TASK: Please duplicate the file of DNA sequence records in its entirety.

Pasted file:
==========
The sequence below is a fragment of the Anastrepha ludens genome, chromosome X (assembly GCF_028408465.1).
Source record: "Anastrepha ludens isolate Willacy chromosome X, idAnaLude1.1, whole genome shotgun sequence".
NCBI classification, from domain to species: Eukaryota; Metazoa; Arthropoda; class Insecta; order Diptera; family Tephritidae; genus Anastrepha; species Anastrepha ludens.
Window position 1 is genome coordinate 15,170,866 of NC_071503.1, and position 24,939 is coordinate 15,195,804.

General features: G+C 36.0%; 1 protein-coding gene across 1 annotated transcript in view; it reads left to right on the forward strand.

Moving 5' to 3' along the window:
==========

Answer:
The sequence below is a fragment of the Anastrepha ludens genome, chromosome X (assembly GCF_028408465.1).
Source record: "Anastrepha ludens isolate Willacy chromosome X, idAnaLude1.1, whole genome shotgun sequence".
NCBI classification, from domain to species: Eukaryota; Metazoa; Arthropoda; class Insecta; order Diptera; family Tephritidae; genus Anastrepha; species Anastrepha ludens.
Window position 1 is genome coordinate 15,170,866 of NC_071503.1, and position 24,939 is coordinate 15,195,804.

General features: G+C 36.0%; 1 protein-coding gene across 1 annotated transcript in view; it reads left to right on the forward strand.

Moving 5' to 3' along the window: